Crap, I’m Blind! Oh, No - Just My Eyes Glazing Over Again.
At first glance, the eyeliner and the just-trendy-enough-in-2004 haircut might make you think Memphis’ own Austin Carroll is some kind of edgy emo boy, but he immediately bucks that impression by singing The Band’s folksy rock classic “The Weight” and accompanying himself on the piano. Austin’s got a pleasant enough voice in this mellow state, and when the band joins him at the chorus, his tone is even richer as he ups his volume. Austin’s definitely the best I’ve seen so far in this competition. Which, okay, isn’t exactly the same as winning the Tour de France, but it’s something. The judges love him. Andre especially; he says he doesn’t know who Annie is (at which statement I scream, “It’s Fanny, you soulless hack!” but that’s neither her nor there), but he likes Austin because Austin has a great connection, which is what great art is about. Austin looks pleased as punch, and I have the smallest urge to give him a little pat on the back for a job well done.
George then introduces us to Aubrey Collins from Littleton, CO, who says her biggest influences are Pat Benatar and Metallica. So, I’m thinking she overslept the day Rock Star was scouting for talent. That, or she was too crappy to make that cut. Anyway, she’s here at The One now, undoubtedly making my life much richer. Aubrey’s chosen to sing Steppenwolf’s rebel anthem “Born To Be Wild.” Looking very much the rock chick, complete with distressed knit top, hipster cap, black liner, and legs-akimbo-guitar-strumming posture, Aubrey churns out her very congenial version. Politely disobedient, I call it. Andre didn’t buy it either, but Mark thought she rocked. And he should know, because his beard is blue and purple and green and that carries all kinds of authority in the rock world. I’m assuming.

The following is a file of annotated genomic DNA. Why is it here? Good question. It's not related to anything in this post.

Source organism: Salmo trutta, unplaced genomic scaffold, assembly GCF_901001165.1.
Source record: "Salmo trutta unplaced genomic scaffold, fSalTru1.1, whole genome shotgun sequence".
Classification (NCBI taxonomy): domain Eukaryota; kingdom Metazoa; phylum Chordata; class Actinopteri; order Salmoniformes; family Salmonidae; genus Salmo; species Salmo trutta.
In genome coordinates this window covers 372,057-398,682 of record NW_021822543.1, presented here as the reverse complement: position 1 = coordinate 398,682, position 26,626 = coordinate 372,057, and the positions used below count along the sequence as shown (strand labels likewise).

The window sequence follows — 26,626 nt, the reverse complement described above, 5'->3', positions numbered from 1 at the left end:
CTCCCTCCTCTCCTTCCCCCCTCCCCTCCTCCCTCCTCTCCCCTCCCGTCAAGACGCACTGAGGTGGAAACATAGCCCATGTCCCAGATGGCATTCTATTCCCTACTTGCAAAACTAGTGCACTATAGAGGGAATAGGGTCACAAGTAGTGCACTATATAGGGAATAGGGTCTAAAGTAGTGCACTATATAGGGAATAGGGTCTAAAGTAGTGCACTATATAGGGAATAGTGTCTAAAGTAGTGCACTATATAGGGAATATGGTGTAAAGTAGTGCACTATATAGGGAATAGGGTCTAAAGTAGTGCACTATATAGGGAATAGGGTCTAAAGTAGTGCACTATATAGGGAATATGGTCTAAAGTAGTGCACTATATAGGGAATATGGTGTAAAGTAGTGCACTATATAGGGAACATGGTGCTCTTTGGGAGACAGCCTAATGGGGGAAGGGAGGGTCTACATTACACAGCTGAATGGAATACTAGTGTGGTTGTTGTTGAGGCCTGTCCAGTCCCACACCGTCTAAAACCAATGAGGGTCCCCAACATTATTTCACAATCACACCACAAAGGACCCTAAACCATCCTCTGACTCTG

We are now treated to another slice of life vignette, all about luuurrve. Aubrey and fellow contestant Nick have become sweet sweety sweethearts, all in a week. They flirt and wrestle and such, and improvise a little ditty that’s full of unresolved sexual tension. Whoo! Hot enough to make me take off the light jacket I’d put on when I felt a chill this morning. I have on long sleeves though, so I should still be okay.
It’s Nick’s turn to tell us all about himself, and he makes no bones about being a wild and crazy guy, all about having a good time. Kara immediately slams him for not taking this competition seriously. In principle I’d like to join her, but I really can’t blame the guy for that. Nick’s decided to sing Marvin Gaye’s “Let’s Get It On,” and for the life of me I can not understand why, as he proceeds to dry up every single drop of soulfulness and sexiness in the song, all while murdering the rhythm and melody. Nick is so bad that I want to smack him with his own guitar. And this violent impulse shocks me, because I’ve sworn that I would NEVER hurt a guitar. But the boy is plumb awful. The judges lay into him, and Andre complains that Nick never once had the groove or the sexy. And that’s the first really honest thing any of the judges have said all night.